Thanks to the expansion of the economy, the establishment of imperial government bodies, the introduction of the military, and the presence of the Church, colonial Latin America developed a complicated social structure. Two forces shaped the colonial society: traditional European values, which tended to favor the nobility, the military, and the clergy over commerce and, of course, the peasants; and a new component: race. Certainly Latin America's racial mix was more varied than that of Europe, British America, Africa, or Asia. From the intermingling of the Amerindian, the European, and later the black and Asian, came the fruits of miscegenation—the mestizo, mulatto, zambo, and chino. If race played an important part in determining status—many felt the need to prove their limpieza de sangre (that their blood was untainted by inferior people)—wealth and education could also affect one's social standing. Teachers could compare how Latin America's racial minorities absorbed European values to advance socially and economically with the same process of acculturation in Africa and Asia.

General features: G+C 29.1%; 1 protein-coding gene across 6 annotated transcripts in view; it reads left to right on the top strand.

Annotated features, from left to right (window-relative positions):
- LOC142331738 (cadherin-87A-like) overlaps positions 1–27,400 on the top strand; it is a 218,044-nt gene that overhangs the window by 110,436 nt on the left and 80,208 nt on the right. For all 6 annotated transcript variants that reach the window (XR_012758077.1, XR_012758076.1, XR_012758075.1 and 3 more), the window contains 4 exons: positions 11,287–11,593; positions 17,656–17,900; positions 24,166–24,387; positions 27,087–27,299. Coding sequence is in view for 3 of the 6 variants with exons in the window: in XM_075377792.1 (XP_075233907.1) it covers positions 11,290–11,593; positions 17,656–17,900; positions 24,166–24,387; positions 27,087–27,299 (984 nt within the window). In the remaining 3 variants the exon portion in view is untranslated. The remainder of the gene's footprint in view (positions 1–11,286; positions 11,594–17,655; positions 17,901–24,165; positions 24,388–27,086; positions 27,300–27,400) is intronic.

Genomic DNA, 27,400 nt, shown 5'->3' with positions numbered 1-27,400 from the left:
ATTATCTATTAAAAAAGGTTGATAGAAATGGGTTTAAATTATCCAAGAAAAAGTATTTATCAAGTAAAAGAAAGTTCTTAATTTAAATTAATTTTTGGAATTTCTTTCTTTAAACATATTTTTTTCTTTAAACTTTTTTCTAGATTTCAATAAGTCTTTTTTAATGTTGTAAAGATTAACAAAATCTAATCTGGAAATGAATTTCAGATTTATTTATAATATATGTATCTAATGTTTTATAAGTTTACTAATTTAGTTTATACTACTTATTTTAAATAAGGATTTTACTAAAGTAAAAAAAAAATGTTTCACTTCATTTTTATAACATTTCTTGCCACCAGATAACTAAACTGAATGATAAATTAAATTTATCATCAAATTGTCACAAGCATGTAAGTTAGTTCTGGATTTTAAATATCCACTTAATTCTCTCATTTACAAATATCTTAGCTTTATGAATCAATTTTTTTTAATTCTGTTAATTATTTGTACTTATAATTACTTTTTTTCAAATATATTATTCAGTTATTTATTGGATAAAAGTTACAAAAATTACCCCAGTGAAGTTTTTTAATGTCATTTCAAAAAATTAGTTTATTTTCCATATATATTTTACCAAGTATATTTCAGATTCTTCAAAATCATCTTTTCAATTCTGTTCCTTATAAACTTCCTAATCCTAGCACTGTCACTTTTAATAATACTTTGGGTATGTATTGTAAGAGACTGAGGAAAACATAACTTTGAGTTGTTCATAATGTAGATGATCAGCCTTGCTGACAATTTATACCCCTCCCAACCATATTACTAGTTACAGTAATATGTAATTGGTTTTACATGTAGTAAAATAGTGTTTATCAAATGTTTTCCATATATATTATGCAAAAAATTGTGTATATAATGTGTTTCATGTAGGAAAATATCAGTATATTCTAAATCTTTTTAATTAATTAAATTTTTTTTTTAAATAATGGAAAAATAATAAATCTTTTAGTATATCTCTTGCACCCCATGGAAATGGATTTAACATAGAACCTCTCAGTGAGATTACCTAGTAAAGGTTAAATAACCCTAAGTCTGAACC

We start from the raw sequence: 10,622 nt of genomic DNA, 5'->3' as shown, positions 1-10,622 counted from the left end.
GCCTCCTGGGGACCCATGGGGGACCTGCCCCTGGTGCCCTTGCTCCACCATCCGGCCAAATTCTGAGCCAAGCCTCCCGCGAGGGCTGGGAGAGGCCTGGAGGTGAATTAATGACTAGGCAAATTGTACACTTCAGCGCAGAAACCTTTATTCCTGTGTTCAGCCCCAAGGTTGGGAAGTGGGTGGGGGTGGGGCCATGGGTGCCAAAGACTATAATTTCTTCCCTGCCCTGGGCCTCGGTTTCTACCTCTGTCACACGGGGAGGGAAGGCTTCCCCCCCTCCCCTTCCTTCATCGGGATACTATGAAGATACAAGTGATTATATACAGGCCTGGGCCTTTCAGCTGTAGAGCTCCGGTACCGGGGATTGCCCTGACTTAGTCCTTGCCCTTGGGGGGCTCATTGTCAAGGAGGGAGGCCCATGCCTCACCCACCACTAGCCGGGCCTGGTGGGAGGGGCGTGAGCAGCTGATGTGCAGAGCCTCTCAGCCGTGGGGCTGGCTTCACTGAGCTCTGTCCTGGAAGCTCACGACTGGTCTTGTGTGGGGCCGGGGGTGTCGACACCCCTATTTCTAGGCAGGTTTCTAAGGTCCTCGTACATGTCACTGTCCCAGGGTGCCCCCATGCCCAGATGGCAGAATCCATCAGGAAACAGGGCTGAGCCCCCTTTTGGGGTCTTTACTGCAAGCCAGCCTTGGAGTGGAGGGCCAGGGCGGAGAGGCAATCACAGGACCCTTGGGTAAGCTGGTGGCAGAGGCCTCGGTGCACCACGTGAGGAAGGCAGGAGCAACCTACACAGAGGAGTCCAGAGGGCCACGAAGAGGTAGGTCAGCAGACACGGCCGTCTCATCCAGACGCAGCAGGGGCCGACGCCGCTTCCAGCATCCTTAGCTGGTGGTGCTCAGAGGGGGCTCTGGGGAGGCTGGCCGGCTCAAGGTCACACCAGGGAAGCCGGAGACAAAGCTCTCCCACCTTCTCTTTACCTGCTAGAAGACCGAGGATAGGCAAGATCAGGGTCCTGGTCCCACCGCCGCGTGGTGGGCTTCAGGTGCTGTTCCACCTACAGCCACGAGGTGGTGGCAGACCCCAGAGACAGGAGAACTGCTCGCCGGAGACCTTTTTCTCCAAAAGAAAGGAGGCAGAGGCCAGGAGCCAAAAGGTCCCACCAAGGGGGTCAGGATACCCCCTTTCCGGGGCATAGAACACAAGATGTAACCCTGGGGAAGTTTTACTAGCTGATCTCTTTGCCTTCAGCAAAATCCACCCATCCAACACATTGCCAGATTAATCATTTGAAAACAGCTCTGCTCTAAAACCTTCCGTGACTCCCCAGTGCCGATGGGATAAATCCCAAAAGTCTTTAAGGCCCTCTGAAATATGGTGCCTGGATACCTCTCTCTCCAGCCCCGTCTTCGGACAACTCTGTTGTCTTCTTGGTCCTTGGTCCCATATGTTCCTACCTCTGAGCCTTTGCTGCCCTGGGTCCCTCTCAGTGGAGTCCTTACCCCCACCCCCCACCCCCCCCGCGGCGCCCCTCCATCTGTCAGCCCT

Invariably, teachers should dedicate some material to studying the political development of the Iberian colonies. It might prove more useful to concentrate on the larger nations, Mexico, Peru, or Brazil, about which much has been written, rather than try to include every part of the empire.3 While this selection process excludes the smaller countries, it provides one of the few ways to cover the material in an efficient manner. Teachers can supplement political history with material on blacks or Asians in the workforce, compare Latin American religious dissidents to those in the United States, and contrast the somewhat privileged legal and economic status of colonial Latin American women with their sisters across the oceans.4

Independence

After the United States, the nations of Latin America became some of the first former colonial possessions to become free. After centuries of putative imperial domination, Luso-Hispanic Americans developed a sense of identity that distinguished, and later alienated, them from their European rulers. Spain's 18th-century attempts to reassert its control over its dominions antagonized the local elites which, over the decades, had wielded substantial economic, political, and social power. The American upper class and masses objected, sometimes violently, to the Spanish crown's policies. Like the United States, Latin America initially sought not so much independence but more local autonomy. The Napoleonic Wars, however, so diminished the Iberian nations' strength that Latin America's elites could displace their colonial masters. Depending on the area, however, this process of emancipation occurred over decades before the rebels drove Spanish forces from the mainland.